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New Zealand needs to save more - English

Contributor:
Fuseworks Media
Fuseworks Media

The Government's cash deficit is heading towards a record $15.6 billion and there is no room from complacency, Finance Minister Bill English says.

The Government's financial statements for the six months to December 31 were released today, showing residual cash deficit at $13.2b was $555m higher than forecast, mainly due to payments made in late December which had not been anticipated to happen until January.

"This Government has borrowed heavily to support the economy and jobs during the recession and the early stages of recovery, but that kind of borrowing cannot continue indefinitely," Mr English said.

"New Zealand as a whole needs to save more, spend less and reduce its heavy reliance on foreign debt -- and the Government is a crucial playing in this.

"By playing its part in lifting national savings, this Government will help to keep interest rates low and build faster, ongoing economic growth."

The operating balance deficit, inclusive of gains and losses, was $1.3b, significantly less than the $4.9b deficit forecast.

At December 31, gross debt was $62.1b -- 32.5 percent of GDP -- $1.8b higher than forecast across a number of debt instruments.

Net debt of $39.5b -- 20.7 percent of GDP -- was close to forecast.

Core Crown tax revenue was 0.7 percent above forecast at $25 billion, Treasury said.

Source deductions (PAYE) were $271 million or 2.6 percent higher than forecast, and GST revenue was $125 million or 1.9 percent lower than forecast.

The figures are compared to the 2010 Half Year Economic and Fiscal Update published in December.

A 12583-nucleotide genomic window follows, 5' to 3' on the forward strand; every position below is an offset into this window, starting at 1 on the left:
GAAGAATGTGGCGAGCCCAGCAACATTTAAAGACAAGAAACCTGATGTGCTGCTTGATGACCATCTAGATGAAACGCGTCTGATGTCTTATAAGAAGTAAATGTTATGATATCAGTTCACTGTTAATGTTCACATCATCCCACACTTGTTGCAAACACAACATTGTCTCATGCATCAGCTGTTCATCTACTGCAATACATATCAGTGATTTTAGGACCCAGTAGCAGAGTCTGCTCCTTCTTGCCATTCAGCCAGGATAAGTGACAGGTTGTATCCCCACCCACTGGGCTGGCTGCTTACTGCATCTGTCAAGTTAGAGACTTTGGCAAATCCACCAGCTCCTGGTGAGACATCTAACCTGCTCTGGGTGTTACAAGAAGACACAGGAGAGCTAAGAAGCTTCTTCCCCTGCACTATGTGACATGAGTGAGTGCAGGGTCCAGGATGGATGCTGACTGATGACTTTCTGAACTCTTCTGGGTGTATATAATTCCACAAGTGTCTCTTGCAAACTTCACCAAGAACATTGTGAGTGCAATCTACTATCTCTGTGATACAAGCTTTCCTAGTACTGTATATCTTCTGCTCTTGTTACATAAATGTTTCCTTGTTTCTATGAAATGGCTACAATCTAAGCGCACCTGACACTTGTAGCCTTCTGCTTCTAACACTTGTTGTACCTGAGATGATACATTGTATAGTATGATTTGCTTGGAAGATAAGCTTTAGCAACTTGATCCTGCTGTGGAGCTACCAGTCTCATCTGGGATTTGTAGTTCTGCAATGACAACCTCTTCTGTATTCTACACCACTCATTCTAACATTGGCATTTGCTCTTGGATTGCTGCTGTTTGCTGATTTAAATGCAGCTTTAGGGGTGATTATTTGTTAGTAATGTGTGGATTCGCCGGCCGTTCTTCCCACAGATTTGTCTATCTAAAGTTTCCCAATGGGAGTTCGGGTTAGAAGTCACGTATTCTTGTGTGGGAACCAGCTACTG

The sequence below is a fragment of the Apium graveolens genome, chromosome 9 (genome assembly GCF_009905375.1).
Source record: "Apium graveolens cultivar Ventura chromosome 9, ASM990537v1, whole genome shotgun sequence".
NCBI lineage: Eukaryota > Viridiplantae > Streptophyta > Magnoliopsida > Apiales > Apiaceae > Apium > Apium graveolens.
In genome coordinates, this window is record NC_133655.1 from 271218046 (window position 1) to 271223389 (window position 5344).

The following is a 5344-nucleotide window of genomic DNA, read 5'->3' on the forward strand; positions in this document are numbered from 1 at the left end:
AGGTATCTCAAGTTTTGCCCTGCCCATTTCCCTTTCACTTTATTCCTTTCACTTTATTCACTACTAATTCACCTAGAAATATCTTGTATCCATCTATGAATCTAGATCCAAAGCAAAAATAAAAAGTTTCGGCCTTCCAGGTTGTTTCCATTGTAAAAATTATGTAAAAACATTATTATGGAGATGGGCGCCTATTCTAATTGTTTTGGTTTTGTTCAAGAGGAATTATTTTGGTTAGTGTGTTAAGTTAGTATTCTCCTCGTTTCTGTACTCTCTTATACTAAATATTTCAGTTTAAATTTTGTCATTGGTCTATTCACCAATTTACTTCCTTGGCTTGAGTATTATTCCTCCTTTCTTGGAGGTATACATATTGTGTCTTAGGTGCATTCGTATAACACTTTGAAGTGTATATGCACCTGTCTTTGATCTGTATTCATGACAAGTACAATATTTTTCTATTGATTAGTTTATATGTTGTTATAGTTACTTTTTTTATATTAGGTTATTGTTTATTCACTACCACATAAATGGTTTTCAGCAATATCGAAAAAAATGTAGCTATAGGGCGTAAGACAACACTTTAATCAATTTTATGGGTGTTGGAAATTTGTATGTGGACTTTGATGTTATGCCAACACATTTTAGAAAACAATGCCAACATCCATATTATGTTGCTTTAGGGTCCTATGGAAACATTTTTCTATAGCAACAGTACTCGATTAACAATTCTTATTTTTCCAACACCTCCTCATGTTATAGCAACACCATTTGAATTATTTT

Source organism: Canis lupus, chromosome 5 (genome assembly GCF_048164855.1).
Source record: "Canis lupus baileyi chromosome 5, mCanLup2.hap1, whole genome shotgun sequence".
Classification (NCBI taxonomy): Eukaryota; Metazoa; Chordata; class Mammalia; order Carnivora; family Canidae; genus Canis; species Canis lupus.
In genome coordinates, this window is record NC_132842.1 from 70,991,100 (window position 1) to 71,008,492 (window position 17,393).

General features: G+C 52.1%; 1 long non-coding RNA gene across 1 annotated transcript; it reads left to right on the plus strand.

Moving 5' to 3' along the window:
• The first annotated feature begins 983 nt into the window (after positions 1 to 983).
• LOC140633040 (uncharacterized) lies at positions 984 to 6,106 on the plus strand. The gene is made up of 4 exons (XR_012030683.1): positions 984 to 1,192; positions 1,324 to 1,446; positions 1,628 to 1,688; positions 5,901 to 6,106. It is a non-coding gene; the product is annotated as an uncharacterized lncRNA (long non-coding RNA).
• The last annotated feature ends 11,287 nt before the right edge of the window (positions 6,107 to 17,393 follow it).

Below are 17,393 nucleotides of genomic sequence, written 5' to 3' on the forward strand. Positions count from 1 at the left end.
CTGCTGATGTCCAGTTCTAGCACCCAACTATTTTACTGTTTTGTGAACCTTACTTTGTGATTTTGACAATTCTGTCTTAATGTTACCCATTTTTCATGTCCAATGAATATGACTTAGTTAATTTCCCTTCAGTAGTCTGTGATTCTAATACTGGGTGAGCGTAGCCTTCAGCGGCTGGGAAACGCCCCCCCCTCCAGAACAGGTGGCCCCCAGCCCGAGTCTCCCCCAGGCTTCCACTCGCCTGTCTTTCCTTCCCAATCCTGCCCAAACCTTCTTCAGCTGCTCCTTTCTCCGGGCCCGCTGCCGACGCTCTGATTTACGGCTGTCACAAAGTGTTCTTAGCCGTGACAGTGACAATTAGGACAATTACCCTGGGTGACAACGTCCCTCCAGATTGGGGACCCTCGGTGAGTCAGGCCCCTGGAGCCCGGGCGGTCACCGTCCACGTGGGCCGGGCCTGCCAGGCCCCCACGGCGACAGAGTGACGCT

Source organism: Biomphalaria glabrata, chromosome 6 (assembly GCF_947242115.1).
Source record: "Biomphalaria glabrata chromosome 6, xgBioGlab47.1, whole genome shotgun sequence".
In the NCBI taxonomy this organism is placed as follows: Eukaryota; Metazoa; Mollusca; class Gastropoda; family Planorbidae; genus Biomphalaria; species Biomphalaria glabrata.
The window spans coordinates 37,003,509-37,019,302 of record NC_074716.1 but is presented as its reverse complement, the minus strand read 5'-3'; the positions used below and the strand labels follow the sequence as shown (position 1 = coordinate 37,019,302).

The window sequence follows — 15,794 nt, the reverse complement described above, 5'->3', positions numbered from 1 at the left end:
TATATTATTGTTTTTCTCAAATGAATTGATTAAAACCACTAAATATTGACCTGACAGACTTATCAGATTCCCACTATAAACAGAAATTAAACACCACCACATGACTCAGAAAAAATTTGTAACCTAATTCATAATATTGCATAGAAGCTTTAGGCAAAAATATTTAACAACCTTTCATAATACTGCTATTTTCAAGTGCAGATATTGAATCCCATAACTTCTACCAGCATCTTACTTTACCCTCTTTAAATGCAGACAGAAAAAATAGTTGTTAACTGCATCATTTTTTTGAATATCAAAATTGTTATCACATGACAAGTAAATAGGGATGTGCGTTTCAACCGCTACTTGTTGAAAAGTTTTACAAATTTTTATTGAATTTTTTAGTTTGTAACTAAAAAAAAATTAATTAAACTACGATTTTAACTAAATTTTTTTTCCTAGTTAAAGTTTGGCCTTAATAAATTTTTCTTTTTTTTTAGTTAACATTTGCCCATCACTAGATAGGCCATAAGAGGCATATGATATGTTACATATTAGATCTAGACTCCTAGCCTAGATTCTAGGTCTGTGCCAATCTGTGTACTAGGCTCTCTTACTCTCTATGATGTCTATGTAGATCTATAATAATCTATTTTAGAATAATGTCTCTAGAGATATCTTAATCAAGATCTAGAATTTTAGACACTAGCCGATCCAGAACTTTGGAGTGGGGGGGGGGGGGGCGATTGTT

Council of Trade Unions economist Bill Rosenberg said the latest financial statements showed the Government does not need to sell assets, and could spend more to prevent unemployment rising again.

"Net debt is on the expected track at 20.7 percent of GDP," Mr Rosenberg said. "The operating deficit before gains and losses was also on track while the operating deficit at $1.3 billion was $3.6 billion less than forecast due to good performance of the public investment funds and changes in ACC's discount rate."

Mr Rosenberg said unemployment rate is 6.8 percent and it was unlikely to fall quickly without continued and more focused government action.

"Employment and the Government's accounts would be in better shape if rather than permanent tax cuts favouring high income earners, the Government had put in place more infrastructure spending, more programmes like housing insulation, more direct assistance to people out of work, and more assistance targeted towards low and middle income earners," he said.

"Mr English's statement that these government spending programmes have helped prevent unemployment rise even higher are an acknowledgement that this kind of expenditure needs to continue or we risk further rises in unemployment."

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